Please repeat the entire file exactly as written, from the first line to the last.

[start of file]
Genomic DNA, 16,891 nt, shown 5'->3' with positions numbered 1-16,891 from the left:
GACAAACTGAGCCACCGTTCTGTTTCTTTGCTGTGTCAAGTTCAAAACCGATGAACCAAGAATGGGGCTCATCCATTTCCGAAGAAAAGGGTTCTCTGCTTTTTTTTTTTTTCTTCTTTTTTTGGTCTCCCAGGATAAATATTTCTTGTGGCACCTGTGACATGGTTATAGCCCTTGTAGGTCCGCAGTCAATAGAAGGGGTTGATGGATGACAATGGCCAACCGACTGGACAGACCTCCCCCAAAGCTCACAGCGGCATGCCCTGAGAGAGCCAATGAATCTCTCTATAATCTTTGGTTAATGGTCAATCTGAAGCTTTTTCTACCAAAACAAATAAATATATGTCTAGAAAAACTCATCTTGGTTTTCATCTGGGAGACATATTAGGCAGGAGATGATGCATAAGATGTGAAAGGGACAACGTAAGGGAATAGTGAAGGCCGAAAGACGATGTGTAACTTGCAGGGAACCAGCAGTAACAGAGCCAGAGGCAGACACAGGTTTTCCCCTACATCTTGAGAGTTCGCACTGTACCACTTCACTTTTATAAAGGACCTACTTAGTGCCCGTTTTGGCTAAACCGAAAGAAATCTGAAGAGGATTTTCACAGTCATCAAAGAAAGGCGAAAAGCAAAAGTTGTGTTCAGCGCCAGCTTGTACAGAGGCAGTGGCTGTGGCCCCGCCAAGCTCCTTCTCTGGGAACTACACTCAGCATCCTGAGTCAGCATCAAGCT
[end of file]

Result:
Genomic DNA, 16,891 nt, shown 5'->3' with positions numbered 1-16,891 from the left:
GACAAACTGAGCCACCGTTCTGTTTCTTTGCTGTGTCAAGTTCAAAACCGATGAACCAAGAATGGGGCTCATCCATTTCCGAAGAAAAGGGTTCTCTGCTTTTTTTTTTTTTCTTCTTTTTTTGGTCTCCCAGGATAAATATTTCTTGTGGCACCTGTGACATGGTTATAGCCCTTGTAGGTCCGCAGTCAATAGAAGGGGTTGATGGATGACAATGGCCAACCGACTGGACAGACCTCCCCCAAAGCTCACAGCGGCATGCCCTGAGAGAGCCAATGAATCTCTCTATAATCTTTGGTTAATGGTCAATCTGAAGCTTTTTCTACCAAAACAAATAAATATATGTCTAGAAAAACTCATCTTGGTTTTCATCTGGGAGACATATTAGGCAGGAGATGATGCATAAGATGTGAAAGGGACAACGTAAGGGAATAGTGAAGGCCGAAAGACGATGTGTAACTTGCAGGGAACCAGCAGTAACAGAGCCAGAGGCAGACACAGGTTTTCCCCTACATCTTGAGAGTTCGCACTGTACCACTTCACTTTTATAAAGGACCTACTTAGTGCCCGTTTTGGCTAAACCGAAAGAAATCTGAAGAGGATTTTCACAGTCATCAAAGAAAGGCGAAAAGCAAAAGTTGTGTTCAGCGCCAGCTTGTACAGAGGCAGTGGCTGTGGCCCCGCCAAGCTCCTTCTCTGGGAACTACACTCAGCATCCTGAGTCAGCATCAAGCT